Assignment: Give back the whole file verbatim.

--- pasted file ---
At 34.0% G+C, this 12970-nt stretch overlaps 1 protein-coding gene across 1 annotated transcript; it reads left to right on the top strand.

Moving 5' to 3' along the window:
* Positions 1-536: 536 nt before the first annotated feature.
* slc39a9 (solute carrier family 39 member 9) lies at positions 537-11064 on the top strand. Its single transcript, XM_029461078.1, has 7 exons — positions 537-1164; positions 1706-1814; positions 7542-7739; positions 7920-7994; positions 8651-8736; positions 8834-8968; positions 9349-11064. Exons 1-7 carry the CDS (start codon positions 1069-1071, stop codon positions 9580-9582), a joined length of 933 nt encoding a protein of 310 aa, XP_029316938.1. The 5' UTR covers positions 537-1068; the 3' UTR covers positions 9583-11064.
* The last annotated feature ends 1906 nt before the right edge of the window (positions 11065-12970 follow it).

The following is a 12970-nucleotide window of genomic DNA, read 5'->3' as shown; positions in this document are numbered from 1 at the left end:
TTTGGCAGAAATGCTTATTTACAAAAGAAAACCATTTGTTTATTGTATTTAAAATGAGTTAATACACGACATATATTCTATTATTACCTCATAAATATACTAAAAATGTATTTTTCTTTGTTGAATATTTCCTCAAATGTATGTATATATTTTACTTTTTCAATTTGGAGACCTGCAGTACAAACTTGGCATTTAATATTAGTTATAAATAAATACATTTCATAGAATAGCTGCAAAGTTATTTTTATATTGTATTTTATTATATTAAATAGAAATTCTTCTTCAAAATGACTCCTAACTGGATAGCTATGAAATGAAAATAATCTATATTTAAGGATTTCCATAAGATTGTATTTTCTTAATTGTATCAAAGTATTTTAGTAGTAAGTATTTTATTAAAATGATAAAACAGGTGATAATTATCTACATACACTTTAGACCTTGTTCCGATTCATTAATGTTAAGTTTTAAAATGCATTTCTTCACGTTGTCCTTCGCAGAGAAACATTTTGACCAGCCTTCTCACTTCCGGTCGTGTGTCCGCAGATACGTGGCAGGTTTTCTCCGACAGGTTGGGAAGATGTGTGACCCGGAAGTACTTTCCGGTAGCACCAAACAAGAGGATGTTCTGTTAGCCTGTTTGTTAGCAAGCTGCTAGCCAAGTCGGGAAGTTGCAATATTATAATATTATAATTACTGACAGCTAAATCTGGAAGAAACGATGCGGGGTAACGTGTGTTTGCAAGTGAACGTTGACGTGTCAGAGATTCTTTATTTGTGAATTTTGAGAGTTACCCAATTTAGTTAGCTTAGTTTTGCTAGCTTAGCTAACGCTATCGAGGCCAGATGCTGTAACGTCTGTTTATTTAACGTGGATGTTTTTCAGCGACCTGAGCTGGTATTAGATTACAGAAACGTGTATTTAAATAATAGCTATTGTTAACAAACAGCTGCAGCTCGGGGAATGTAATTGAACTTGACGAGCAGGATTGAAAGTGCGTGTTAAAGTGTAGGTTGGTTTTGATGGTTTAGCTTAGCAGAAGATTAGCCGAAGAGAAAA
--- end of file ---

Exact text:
At 34.0% G+C, this 12970-nt stretch overlaps 1 protein-coding gene across 1 annotated transcript; it reads left to right on the top strand.

Moving 5' to 3' along the window:
* Positions 1-536: 536 nt before the first annotated feature.
* slc39a9 (solute carrier family 39 member 9) lies at positions 537-11064 on the top strand. Its single transcript, XM_029461078.1, has 7 exons — positions 537-1164; positions 1706-1814; positions 7542-7739; positions 7920-7994; positions 8651-8736; positions 8834-8968; positions 9349-11064. Exons 1-7 carry the CDS (start codon positions 1069-1071, stop codon positions 9580-9582), a joined length of 933 nt encoding a protein of 310 aa, XP_029316938.1. The 5' UTR covers positions 537-1068; the 3' UTR covers positions 9583-11064.
* The last annotated feature ends 1906 nt before the right edge of the window (positions 11065-12970 follow it).

The following is a 12970-nucleotide window of genomic DNA, read 5'->3' as shown; positions in this document are numbered from 1 at the left end:
TTTGGCAGAAATGCTTATTTACAAAAGAAAACCATTTGTTTATTGTATTTAAAATGAGTTAATACACGACATATATTCTATTATTACCTCATAAATATACTAAAAATGTATTTTTCTTTGTTGAATATTTCCTCAAATGTATGTATATATTTTACTTTTTCAATTTGGAGACCTGCAGTACAAACTTGGCATTTAATATTAGTTATAAATAAATACATTTCATAGAATAGCTGCAAAGTTATTTTTATATTGTATTTTATTATATTAAATAGAAATTCTTCTTCAAAATGACTCCTAACTGGATAGCTATGAAATGAAAATAATCTATATTTAAGGATTTCCATAAGATTGTATTTTCTTAATTGTATCAAAGTATTTTAGTAGTAAGTATTTTATTAAAATGATAAAACAGGTGATAATTATCTACATACACTTTAGACCTTGTTCCGATTCATTAATGTTAAGTTTTAAAATGCATTTCTTCACGTTGTCCTTCGCAGAGAAACATTTTGACCAGCCTTCTCACTTCCGGTCGTGTGTCCGCAGATACGTGGCAGGTTTTCTCCGACAGGTTGGGAAGATGTGTGACCCGGAAGTACTTTCCGGTAGCACCAAACAAGAGGATGTTCTGTTAGCCTGTTTGTTAGCAAGCTGCTAGCCAAGTCGGGAAGTTGCAATATTATAATATTATAATTACTGACAGCTAAATCTGGAAGAAACGATGCGGGGTAACGTGTGTTTGCAAGTGAACGTTGACGTGTCAGAGATTCTTTATTTGTGAATTTTGAGAGTTACCCAATTTAGTTAGCTTAGTTTTGCTAGCTTAGCTAACGCTATCGAGGCCAGATGCTGTAACGTCTGTTTATTTAACGTGGATGTTTTTCAGCGACCTGAGCTGGTATTAGATTACAGAAACGTGTATTTAAATAATAGCTATTGTTAACAAACAGCTGCAGCTCGGGGAATGTAATTGAACTTGACGAGCAGGATTGAAAGTGCGTGTTAAAGTGTAGGTTGGTTTTGATGGTTTAGCTTAGCAGAAGATTAGCCGAAGAGAAAA